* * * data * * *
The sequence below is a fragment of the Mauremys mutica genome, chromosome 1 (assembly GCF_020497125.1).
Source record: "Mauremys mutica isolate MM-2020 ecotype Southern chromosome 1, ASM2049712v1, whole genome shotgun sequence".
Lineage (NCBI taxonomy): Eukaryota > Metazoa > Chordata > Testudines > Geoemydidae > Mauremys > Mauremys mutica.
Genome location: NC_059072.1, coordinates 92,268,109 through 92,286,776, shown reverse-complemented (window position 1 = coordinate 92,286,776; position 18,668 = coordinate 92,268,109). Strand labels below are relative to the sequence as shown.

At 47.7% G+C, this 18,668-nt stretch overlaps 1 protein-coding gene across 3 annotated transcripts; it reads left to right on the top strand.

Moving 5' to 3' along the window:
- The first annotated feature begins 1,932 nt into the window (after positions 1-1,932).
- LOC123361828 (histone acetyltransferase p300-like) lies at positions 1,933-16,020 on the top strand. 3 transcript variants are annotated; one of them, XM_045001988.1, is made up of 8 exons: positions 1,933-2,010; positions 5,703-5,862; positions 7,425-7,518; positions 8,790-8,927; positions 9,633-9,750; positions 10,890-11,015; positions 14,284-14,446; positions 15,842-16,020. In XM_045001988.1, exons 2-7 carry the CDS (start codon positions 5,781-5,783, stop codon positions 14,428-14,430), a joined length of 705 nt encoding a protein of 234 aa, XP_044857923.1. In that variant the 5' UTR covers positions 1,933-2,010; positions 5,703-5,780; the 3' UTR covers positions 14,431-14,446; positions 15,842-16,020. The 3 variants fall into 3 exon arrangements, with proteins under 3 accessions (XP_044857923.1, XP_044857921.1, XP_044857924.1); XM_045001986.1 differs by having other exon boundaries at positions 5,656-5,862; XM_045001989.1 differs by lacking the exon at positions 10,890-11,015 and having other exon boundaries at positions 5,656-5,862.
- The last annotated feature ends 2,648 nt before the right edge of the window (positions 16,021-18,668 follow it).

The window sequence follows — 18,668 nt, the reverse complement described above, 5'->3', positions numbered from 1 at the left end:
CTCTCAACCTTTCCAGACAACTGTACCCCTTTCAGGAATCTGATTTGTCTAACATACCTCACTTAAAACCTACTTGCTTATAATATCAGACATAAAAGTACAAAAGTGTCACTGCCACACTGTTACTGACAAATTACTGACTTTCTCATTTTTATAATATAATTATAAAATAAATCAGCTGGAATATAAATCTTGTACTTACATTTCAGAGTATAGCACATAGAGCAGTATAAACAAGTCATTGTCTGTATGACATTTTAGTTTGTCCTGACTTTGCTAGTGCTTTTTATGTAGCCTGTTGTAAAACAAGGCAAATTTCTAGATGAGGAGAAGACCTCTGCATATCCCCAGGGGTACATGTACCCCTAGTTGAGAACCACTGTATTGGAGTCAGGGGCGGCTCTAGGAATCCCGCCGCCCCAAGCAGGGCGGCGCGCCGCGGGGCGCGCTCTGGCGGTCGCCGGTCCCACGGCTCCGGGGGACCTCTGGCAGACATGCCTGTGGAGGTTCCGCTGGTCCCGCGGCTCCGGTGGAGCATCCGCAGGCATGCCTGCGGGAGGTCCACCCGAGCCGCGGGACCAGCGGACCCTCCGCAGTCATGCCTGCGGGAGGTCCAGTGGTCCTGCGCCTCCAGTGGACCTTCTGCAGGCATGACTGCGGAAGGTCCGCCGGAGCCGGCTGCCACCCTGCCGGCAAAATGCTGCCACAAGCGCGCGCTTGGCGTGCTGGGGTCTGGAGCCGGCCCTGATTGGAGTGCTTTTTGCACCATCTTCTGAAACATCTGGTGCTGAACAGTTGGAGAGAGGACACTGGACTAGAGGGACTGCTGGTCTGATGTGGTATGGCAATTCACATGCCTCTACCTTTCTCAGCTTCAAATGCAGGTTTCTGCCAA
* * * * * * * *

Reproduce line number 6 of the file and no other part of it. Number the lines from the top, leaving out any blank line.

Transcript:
Moving 5' to 3' along the window: